|The "serpent in the sword"
is a topic that comes up in connection with pattern welded swords. In
particular Stefan Maeder has devoted
many pages of his (German) 330 page opus "Steels, Stones and Snakes"
to the topic.
There are three reasons for this:
|Let's note right away that even the
oldest of all the sources referring to serpents in the blade are not as old as
most pattern welded swords. They typically appeared a few hundred years
after the heydays of pattern welding.
Let's only look at point 2 and 3 of the evidence here, point 1 is covered here.
|Here is a good "picture" to start with. The wood carving was part of a door of the Hylestad stave church in Setesdal, Norway; built in late 12th to early 13th century.|
|The "Stuttgarter Psalter" is kept in the Württembergische Landesbibliothek, Stuttgart, Germany. It is from 825 AD and contains nicely illustrated Bible stuff. It was made in Saint-Germain-des-Prés near to Paris, France. And no, we didn't have to invade France to get it. We had a common King around then: Charlemagne. The psalter contains a lot of pictures with plenty of swords, severed heads and so on. It does show swords with a wavy line = serpent (?) running down the blades, as Stefan Maeder pointed out:|
|However, as far as I scanned through the volume, there seem to be far more swords without a serpent than with one; below is an example. We do encounter serpents in other contexts, however, as shown further down:|
|Then we have a sword with a pattern that is definitely not a snake but, maybe, symbolizes writing in those good (at least for dogs) old days?|
|There are plenty more examples. Some of the pictures in this link "show swords with snakes".|
|The stained glass window of the Freiburger Münster; Germany, from around 1330 show many swords with serpents. Here is one:|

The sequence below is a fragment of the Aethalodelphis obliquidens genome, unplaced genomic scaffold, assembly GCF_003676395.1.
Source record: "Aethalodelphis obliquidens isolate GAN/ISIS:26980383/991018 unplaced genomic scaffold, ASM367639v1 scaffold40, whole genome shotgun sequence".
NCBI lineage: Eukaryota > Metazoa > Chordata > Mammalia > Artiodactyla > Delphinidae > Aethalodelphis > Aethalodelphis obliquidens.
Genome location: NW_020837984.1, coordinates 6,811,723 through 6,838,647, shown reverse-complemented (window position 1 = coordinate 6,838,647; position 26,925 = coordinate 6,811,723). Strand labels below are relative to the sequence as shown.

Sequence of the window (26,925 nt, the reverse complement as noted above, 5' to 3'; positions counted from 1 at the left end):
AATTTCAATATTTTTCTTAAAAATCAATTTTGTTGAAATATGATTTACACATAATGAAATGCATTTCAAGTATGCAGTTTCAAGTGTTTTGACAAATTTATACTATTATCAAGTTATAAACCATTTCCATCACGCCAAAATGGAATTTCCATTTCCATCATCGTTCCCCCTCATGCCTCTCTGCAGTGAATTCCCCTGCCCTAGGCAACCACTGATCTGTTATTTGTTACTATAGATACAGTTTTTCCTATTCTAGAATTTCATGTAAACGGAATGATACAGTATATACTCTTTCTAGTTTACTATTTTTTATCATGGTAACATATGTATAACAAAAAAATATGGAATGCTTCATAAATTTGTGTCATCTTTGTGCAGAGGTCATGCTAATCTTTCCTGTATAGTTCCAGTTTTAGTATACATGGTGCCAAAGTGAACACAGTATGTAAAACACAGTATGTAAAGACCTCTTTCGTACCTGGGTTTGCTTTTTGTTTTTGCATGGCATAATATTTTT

|Finally. he "Chronicle of Abindon" form ca. 1220 shows Ethelred the Unready (ca. 968 - 1016) with a prominent serpent sword:|
|However! In my
experience all that stuff from early times - and there is plenty - mostly shows
swords with nothing on their blades. The
pictures above with patterned blades are rather the exception, not the rule. I
can't give you statistics but I'm rather sure about that.
It might well be that a wavy line was the way to illustrate that there is some pattern on the blade. If you look at the examples given, the artists, for lack of space, simply could not possibly have produced the normal torsion damask pattern in their works.
|Now to the written evidence.
The best known snake tale comes from Norse sagas; it is recounted in Oakeshott's book. The famous (and, needless to say, somehow magic) sword Sköfnung is reported to do funny things: "Hold up the blade and blow on it; a small snake will creep from under the guard; incline the blade, and make it easy for the snake to creep back again". That may well be practical advice. Nearly invisible patterns on polished surfaces may come to light when you "blow" on them, i.e. making water from your breath condense on the cool surface.
In "Beowulf" we find a reference to a sword blade "variegated like a snake".
The famous sword Eckesachs from the Thidrekssaga might have contained a serpent, and so on and so forth. Just nothing really clear.
|What does it mean? We simply don't know. It's a small way from the serpent to the dragon, and dragons and dragon slayers loom large in the mythology of the Europeans, not to mention the Chinese. Is there a connection? If you believe so, nobody can refute your claim. But you can't prove it either. So let's rest the matter right here.|
Books and Other Major Sources
Critical Museum Guide: Dresden
11.3 Pattern Welding 11.3.1 Background to Pattern Welding
Wagner's "The Ring of the Nibelung"
Large Pictures 1
The Frankish Empire And Its Swords
Large Format Pictures
11.3.2 More to Pattern Welding
Large Pictures chapter 11.4
Large Pictures 2 - Chapter 11.3
11.4. The Transition to All-Steel Swords / 11.4.1 Viking Swords
Old Sagas, Heroes and Swords
Theoderic's "Thank You" letter
Large Pictures 3
© H. Föll (Iron, Steel and Swords script)